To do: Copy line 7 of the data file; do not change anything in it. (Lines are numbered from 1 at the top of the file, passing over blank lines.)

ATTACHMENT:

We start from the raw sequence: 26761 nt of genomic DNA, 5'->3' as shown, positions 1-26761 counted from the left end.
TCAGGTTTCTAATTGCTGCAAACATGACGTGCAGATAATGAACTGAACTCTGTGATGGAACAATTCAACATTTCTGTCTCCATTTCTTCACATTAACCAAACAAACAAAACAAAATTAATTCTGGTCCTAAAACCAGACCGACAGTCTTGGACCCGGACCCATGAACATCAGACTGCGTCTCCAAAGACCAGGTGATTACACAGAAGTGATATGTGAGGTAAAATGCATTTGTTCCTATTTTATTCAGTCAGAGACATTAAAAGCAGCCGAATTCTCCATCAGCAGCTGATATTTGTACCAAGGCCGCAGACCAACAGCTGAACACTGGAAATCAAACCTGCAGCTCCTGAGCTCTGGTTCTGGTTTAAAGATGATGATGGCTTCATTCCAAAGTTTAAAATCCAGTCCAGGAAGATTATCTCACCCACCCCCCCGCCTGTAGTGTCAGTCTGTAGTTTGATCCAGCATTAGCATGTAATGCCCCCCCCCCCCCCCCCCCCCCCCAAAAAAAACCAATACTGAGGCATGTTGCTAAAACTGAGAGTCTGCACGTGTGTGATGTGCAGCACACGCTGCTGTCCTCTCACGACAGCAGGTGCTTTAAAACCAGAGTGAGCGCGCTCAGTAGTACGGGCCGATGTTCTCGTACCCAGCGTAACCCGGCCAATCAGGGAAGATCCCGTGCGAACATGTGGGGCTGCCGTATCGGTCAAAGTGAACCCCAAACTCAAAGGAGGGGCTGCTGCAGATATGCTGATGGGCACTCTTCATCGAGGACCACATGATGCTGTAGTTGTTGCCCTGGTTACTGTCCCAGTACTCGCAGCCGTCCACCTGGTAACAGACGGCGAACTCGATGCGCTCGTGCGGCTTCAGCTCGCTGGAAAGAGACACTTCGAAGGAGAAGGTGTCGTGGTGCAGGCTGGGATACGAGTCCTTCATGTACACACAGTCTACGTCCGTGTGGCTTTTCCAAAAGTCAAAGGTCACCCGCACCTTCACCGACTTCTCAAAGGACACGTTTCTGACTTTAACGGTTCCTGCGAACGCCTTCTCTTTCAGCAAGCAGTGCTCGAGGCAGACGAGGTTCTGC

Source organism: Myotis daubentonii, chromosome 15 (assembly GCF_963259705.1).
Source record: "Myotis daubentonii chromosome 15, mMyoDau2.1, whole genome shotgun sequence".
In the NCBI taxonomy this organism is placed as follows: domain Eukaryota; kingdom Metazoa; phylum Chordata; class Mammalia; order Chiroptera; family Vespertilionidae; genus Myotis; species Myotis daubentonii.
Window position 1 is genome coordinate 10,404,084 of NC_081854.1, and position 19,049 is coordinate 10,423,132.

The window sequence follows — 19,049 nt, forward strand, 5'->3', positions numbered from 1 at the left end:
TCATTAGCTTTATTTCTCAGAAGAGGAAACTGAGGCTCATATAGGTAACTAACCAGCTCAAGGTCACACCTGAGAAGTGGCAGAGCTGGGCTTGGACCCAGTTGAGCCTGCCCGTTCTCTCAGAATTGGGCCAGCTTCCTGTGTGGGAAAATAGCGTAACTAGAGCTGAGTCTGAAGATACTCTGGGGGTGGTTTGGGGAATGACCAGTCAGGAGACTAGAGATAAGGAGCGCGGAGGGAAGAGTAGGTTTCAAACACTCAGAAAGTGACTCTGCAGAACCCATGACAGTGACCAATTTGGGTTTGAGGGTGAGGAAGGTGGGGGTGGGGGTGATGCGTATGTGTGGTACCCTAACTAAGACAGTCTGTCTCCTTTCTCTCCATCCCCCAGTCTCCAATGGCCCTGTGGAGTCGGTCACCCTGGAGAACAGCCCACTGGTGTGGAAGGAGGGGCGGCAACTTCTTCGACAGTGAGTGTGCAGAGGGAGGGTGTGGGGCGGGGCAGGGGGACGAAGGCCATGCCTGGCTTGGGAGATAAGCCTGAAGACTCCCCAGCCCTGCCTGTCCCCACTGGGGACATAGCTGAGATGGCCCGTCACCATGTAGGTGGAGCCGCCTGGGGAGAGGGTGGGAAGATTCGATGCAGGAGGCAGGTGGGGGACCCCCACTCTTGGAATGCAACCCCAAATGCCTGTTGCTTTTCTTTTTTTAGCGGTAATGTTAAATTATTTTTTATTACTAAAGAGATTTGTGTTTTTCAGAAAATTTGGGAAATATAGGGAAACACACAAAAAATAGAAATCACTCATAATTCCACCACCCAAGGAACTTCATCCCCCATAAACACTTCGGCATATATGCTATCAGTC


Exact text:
The window sequence follows — 19,049 nt, forward strand, 5'->3', positions numbered from 1 at the left end: